Challenges to the ATF’s pistol brace rule are mounting: In North Dakota, the National Foundation for Gun Rights and SB Tactical — with NRA backing — are suing the agency; Gun Owners of America filed its own suit in Texas with state Attorney General Ken Paxton. And late last month, the Firearms Policy Coalition also sued in a Texas district court. [National Foundation for Gun Rights/NRA/Gun Owners of America/Firearms Policy Coalition]
From Our Team
Five months after the Sandy Hook massacre, the National Rifle Association held its annual meeting, where CEO Wayne LaPierre boasted that the group had reached a record membership of over 5 million and predicted that “the NRA must and will be 10 million strong.” New financial documents show that goal has never been further from reach.
For much of the last decade, membership levels have hovered around 5 million or just above, and began to shrink after The Trace broke the story of lavish perks and NRA cash going to LaPierre and other insiders. A recent report from The Reload, based in part on an internal financial statement, indicates that the organization has lost roughly 1 million members since 2018 — despite a surge in gun purchasing during the pandemic.
What to Know Today
Families of victims of the Santa Fe High School massacre in Texas reached a settlement with two companies, LuckyGunner and Red Stag Fulfillment, that sold and shipped more than 100 rounds of ammunition to the alleged gunman, who was 17 at the time of the shooting. Licensed dealers are prohibited from selling ammunition to people younger than 21. [Houston Chronicle] Context: Ammunition isn’t regulated like guns — but it used to be. Advocates and lawmakers say it’s a missed opportunity.
The NRA asked the Supreme Court to consider a case it lost alleging that New York’s former top financial regulator, Maria T. Vullo, had coerced insurers into not doing business with the gun group. [New York Law Journal] Context: One of the attorneys on the case, William A. Brewer III, has been accused of imperiling the gun group by prioritizing the interests of Wayne LaPierre.
San Francisco District Attorney Brooke Jenkins confirmed that her office is dropping a case against a police officer who shot and killed a man while on duty, and blamed her predecessor, Chesa Boudin, for bringing charges for “political reasons.” The case was considered the first time a San Francisco police officer faced criminal charges for killing someone while on duty. [BuzzFeed News]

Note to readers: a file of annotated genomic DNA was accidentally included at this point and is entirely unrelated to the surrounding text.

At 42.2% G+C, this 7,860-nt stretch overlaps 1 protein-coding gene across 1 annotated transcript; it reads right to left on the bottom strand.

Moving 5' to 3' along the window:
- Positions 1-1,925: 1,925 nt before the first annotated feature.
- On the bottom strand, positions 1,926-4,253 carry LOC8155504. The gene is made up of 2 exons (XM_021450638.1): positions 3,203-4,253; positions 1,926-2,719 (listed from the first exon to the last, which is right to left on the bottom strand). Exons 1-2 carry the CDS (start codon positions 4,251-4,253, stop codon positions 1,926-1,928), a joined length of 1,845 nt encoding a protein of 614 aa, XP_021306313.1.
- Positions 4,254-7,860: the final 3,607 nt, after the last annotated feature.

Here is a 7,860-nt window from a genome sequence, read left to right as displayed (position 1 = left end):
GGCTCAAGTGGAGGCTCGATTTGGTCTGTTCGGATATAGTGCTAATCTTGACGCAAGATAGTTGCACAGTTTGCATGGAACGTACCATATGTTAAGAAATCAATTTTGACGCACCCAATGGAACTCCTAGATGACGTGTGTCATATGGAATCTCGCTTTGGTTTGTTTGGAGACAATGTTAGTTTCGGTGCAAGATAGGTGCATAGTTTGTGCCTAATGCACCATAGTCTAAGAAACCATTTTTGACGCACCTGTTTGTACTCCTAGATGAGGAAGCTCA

Oregon lawmakers want to crack down on paramilitary activity and violent extremism. The state House is considering legislation that would strengthen laws regarding private militias — and though lawmakers say it’s “not a gun bill,” it would criminalize gun-carrying members of paramilitary organizations if they interrupt government proceedings or engage in public patrols, among other activities. [OPB]
The 9th Circuit is taking up a fight, for the third time in the past decade, between the Center for Biological Diversity and the U.S. Forest Service over the disposal of lead bullets on public lands in Arizona. The conservation group says the spent ammunition adversely hurts not only the big game that hunters target, but also scavenger birds like the endangered California condor. [Courthouse News]
The man who killed 23 people at a Walmart in El Paso, Texas, in 2019 pleaded guilty to 90 federal hate crime and weapons charges. He will be sentenced in June. [El Paso Matters]
Atlanta Police released body camera footage of their response to the deadly January 18 shooting of an activist protesting the proposed site for a public safety training facility dubbed “Cop City.” Attorneys for the activist’s family said earlier this month that a private autopsy showed that he had been shot at least a dozen times. [WABE]
“‘Kitchen-Table’ Gun Dealers Rack Up ATF Violations”: Although the ATF inspects few firearms dealers each year and rarely revokes licenses, some of those who face the strictest penalties are home-based sellers, records show. The ATF calls them “kitchen-table” dealers and, based on some estimates, they hold a majority of all gun shop licenses. Home-based sellers run afoul of ATF rules when they don’t record their sales and inventory properly, fail to perform background checks on buyers, and sell off-premises, illegally — from parking lots to out-of-state gun shows. (May 28, 2021)
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